Police arrested a suspect on Friday after eight people were killed and 14 wounded in Serbia's second mass shooting in two days in what President Aleksandar Vucic called a "terrorist attack" as the government approved tough new gun controls.
The Balkan country was already reeling from a mass shooting on Wednesday, when authorities say a 13-year old boy shot dead nine and wounded seven at a school in Belgrade before turning himself in.
Serbs had just begun three days of mourning on Friday for those victims as news broke of the second shooting, which authorities said began late on Thursday in the village of Dubona, 42 km (26 miles) south of Belgrade.
"This is terrible for our country, this is a huge defeat. In two days so many ... killed," said village resident Ivan.
Serbia reeling from second mass shooting in 2 days
President Vucic announces tough new gun control measures
Latest incident took place in village south of Belgrade
Suspect opened fire after altercation in schoolyard: radio
State broadcaster RTS said the suspect, a young man, had been involved in an altercation in a school yard. He left and then returned with an assault rifle and a handgun, opened fire and continued to shoot at people at random from a moving car.
The suspect also fired at people in two other nearby villages before fleeing, authorities said. Police found him eventually hiding in his grandfather's house, where they also discovered hand grenades, an automatic rifle and ammunition.
"The suspect UB, born in 2002, has been apprehended in the vicinity of the city of Kragujevac, he is suspected of killing eight people and wounding 14 overnight," Serbia's Interior Ministry said in a statement. An investigation was ongoing.
Police also arrested the suspect's grandfather and uncle.
Serbian Health Minister Danica Grujicic said many of the wounded had suffered multiple injuries and had undergone surgery, but she added that all were in a stable condition.
In a sombre national address, President Vucic, wearing a dark suit, said the gunman had been wearing a T-shirt with neo-Nazi symbols. He gave no further details about the shootings.
Vucic proposed a moratorium on gun permits regardless of weapon type, in what he called a "practical disarmament" of Serbia that would also include more frequent, mandatory medical and psychological checks of gun owners.
The government would also hire 1,200 new police officers to improve security in schools, said Vucic.
In Serbia, the president is largely a ceremonial figure but Vucic wields considerable power as he also heads the ruling party, and the government later approved his proposals.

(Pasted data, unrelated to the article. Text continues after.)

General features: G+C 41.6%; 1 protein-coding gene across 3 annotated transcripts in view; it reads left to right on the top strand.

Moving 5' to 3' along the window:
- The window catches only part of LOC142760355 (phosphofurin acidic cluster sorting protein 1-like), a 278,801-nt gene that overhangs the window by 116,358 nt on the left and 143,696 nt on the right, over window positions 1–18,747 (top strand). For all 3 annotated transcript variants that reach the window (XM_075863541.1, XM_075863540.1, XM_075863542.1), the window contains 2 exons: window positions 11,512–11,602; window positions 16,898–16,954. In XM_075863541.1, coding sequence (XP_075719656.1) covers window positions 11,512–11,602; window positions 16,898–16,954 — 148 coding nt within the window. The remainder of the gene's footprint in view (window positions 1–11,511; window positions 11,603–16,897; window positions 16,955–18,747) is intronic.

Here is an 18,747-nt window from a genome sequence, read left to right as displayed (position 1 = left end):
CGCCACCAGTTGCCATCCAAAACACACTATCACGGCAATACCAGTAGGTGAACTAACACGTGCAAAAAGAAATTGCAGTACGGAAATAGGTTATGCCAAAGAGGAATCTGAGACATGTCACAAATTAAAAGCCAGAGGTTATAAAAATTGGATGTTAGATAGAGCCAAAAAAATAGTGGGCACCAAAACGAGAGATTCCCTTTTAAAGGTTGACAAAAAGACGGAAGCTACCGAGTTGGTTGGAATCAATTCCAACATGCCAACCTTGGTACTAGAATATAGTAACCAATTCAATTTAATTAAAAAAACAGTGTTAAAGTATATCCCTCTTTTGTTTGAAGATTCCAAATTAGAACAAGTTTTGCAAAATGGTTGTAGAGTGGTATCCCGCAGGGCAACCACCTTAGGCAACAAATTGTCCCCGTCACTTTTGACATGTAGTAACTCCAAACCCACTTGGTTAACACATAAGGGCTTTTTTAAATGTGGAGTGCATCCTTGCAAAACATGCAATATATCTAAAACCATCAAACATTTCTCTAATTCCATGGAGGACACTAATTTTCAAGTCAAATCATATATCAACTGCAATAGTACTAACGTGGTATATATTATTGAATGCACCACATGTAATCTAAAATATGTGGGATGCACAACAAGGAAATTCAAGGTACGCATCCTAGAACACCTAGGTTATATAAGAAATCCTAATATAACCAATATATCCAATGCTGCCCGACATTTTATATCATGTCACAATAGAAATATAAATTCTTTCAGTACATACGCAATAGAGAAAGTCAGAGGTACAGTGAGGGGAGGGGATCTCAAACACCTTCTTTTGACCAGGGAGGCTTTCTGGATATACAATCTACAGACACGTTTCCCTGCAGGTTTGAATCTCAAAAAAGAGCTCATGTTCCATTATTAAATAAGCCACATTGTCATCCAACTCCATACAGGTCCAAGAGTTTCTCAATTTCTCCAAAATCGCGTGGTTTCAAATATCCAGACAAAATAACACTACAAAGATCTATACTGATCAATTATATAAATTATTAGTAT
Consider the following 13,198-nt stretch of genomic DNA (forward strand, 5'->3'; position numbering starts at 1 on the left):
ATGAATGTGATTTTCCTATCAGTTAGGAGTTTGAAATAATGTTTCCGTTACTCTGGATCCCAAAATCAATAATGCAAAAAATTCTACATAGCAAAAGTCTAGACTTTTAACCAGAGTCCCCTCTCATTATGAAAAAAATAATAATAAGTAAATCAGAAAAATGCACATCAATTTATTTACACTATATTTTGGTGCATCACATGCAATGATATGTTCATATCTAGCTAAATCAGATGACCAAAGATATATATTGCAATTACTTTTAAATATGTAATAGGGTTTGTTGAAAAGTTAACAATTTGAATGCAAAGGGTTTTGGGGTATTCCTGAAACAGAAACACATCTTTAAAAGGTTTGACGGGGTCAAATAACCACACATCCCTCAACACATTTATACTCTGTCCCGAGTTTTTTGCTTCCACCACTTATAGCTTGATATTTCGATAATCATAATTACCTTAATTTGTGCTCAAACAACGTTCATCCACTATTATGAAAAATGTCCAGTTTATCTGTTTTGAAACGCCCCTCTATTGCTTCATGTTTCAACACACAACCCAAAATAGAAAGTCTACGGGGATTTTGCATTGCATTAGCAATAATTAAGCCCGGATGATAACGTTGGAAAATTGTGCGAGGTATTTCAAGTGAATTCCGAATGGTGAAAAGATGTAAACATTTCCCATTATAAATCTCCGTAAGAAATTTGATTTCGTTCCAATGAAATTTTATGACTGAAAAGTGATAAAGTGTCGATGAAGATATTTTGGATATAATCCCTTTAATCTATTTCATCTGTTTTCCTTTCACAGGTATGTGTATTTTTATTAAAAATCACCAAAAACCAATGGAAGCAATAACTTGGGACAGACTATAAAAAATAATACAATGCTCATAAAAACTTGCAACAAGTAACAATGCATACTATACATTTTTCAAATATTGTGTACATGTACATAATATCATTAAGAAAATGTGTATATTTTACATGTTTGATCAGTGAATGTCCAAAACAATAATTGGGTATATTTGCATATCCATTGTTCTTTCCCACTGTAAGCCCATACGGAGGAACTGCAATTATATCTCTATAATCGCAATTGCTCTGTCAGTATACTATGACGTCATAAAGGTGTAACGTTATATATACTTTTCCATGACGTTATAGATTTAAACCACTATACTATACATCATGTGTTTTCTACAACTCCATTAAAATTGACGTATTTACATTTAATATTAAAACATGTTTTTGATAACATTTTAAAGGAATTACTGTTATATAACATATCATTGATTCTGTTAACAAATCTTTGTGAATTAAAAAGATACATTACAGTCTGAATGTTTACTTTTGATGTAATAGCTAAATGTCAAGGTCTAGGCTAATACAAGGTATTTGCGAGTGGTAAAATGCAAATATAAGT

Under the plans, the Interior Ministry will also invite people who own illegal weapons and explosive devices to surrender them within a month without legal consequences.
"There will be justice. These monsters will never see the light of the day, neither the little monster nor the little older monster," he said, referring respectively to the suspected killers from Wednesday and Thursday.
Vucic said he had proposed the reintroduction of the death penalty but said the government was against such a step.
Foreign heads of state include Pope Francis and Britain's King Charles sent their condolences to Vucic.
RTS said an off-duty policeman and his sister were among those killed on Thursday.
"This is sad, the young policeman is my daughter's age, born in 1998," said Danijela, a middle-aged woman in Dubona. "My daughter is taking sedatives, we could not sleep all night. They grew up together."
The editor-in-chief of the Vreme weekly, Filip Svarm, said there was clearly a copycat element in the latest shootings and that tabloid newspaper coverage of such tragedies too often ended up glamorising the killers, but he said the tougher restrictions could prove counter-productive.
"I am afraid that now, precisely because of this panicked reaction from the Serbian president, citizens will start to arm themselves illegally," he said.
Serbia has an entrenched gun culture, especially in rural areas, but also strict gun control laws. Automatic weapons are illegal and over the years authorities have offered several amnesties to those who surrender them.
Still, Serbia and the rest of the Western Balkans remain awash with military-grade weapons and ordnance that stayed in private hands after the wars of the 1990s.
"We don't even have an assessment of how many illegal weapons are out there and what kind," said Aleksandar Zivotic, a historian at Belgrade University.